Newcastle: Premier League clubs vote to block sponsorship deals linked to owners


Newcastle fans
Newcastle fans lined the streets outside St James’ Park before kick-off

Premier League clubs have voted to temporarily block teams agreeing lucrative sponsorship deals linked to a club’s owners after the Saudi Arabia-backed £305m takeover of Newcastle.

Eighteen clubs voted in favour of the ban at an emergency meeting on Monday.

Newcastle voted against and Manchester City abstained, with both questioning the legality of the move.

It means a temporary one-month ban on deals linked to club owners while the issue is debated further.

Top-flight teams complained to the league after the Newcastle takeover was completed on 7 October because of frustration about how the deal passed the owners’ and directors’ test.

Last week, Leeds owner Andrea Radrizzani said Financial Fair Play rules must be enforced around the takeover to ensure the 20 Premier League clubs are “playing the same game”.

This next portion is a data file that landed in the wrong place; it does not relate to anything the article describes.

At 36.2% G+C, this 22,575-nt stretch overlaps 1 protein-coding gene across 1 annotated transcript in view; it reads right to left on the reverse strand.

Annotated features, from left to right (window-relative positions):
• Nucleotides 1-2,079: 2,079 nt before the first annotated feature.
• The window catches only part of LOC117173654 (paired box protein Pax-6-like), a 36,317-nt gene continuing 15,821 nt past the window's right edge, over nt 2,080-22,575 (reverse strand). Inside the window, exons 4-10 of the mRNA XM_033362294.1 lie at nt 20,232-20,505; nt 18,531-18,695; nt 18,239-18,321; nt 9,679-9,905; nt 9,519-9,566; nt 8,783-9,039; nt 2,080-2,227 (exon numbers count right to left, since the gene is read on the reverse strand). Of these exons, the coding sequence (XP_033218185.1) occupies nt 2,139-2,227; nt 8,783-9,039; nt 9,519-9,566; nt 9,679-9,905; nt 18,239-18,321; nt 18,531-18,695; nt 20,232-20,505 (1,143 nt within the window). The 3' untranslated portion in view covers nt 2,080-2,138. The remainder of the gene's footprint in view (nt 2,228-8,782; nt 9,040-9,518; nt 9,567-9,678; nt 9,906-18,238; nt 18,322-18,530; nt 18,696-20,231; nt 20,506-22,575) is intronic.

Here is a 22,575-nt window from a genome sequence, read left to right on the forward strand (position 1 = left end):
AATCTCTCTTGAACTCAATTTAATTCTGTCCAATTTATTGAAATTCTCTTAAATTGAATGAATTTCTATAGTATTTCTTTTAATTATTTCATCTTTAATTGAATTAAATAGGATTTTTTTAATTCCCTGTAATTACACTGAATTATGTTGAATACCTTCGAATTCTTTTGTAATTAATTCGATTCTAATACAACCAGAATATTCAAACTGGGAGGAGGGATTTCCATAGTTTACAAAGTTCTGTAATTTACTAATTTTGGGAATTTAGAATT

The Premier League said it approved the takeover after receiving “legally binding assurances” that the Saudi state would not control the club.

The Public Investment Fund (PIF), which will provide 80% of funds for the deal, is seen as separate to the state.

This is despite the Crown Prince of Saudi Arabia, Mohammed bin Salman, being listed as chair of PIF.

PIF has assets of £250bn, making Newcastle one of the richest clubs in the world.

Several major European clubs have sponsorship deals linked to their owners.

Manchester City’s stadium, training complex and shirts are sponsored by Etihad, the airline of Abu Dhabi. City’s Abu Dhabi owners took control of the club in 2008.

City successfully overturned a two-year ban from European club competition for committing breaches of Financial Fair Play rules after they were cleared of all the major charges around manipulation of sponsorship deals at a Court of Arbitration for Sport appeal last year.

The Premier League’s own investigation into City for breaching FFP rules has yet to reach a conclusion.

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